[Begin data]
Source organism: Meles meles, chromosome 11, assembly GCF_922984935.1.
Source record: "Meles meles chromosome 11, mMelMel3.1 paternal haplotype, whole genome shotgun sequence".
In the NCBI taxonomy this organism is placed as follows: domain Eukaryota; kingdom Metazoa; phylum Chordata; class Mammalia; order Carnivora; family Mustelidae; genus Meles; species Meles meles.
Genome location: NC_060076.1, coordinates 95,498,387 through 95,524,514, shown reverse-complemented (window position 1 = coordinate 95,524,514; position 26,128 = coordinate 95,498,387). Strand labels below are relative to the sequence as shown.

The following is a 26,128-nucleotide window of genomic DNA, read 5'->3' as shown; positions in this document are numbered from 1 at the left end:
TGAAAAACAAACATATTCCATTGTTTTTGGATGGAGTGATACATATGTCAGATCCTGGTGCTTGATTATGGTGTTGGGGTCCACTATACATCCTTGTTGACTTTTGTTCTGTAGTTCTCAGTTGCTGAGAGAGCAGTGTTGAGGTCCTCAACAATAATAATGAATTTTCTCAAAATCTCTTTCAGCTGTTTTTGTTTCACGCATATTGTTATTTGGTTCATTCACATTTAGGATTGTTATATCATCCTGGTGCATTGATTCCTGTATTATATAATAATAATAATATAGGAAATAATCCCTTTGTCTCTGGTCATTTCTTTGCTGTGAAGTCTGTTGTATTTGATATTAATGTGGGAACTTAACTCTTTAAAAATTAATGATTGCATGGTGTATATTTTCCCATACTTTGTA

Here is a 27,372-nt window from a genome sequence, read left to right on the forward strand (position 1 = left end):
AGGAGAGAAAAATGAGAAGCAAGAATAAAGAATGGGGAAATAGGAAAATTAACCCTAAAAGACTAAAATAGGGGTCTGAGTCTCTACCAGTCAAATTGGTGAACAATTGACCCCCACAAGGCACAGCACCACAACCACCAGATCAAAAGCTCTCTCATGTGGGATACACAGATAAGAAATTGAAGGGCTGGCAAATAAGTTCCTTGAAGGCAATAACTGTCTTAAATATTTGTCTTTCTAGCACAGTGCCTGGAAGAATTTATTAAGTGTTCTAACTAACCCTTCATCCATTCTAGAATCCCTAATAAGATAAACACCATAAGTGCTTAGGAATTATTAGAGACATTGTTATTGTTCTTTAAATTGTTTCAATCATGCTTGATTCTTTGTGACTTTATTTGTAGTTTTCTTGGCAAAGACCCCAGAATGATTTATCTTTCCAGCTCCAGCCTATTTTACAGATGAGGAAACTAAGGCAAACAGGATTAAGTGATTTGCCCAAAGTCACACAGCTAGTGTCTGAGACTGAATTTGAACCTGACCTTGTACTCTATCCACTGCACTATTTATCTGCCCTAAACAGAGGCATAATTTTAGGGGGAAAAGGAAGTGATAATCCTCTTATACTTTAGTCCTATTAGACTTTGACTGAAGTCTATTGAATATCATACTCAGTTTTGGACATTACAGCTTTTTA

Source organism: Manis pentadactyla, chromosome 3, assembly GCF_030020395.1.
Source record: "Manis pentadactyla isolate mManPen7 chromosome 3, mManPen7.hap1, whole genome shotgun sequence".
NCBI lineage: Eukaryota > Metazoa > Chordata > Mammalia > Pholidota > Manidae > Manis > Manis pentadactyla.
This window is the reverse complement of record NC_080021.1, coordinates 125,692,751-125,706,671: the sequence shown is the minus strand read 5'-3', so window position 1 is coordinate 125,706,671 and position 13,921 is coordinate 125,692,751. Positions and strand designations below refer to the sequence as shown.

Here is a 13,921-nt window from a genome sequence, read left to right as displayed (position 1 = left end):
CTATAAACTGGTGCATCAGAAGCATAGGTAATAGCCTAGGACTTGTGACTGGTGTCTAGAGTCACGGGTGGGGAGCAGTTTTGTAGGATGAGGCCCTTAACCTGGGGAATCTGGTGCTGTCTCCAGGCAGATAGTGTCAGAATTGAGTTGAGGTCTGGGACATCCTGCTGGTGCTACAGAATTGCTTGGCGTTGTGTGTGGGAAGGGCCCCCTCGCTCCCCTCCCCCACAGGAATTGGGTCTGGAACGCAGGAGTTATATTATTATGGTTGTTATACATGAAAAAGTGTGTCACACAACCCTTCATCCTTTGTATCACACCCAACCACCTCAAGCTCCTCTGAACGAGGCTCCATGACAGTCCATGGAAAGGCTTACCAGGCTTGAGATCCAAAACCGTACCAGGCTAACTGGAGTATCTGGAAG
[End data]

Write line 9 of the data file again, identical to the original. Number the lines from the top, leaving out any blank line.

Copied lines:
Source organism: Manis pentadactyla, chromosome 3, assembly GCF_030020395.1.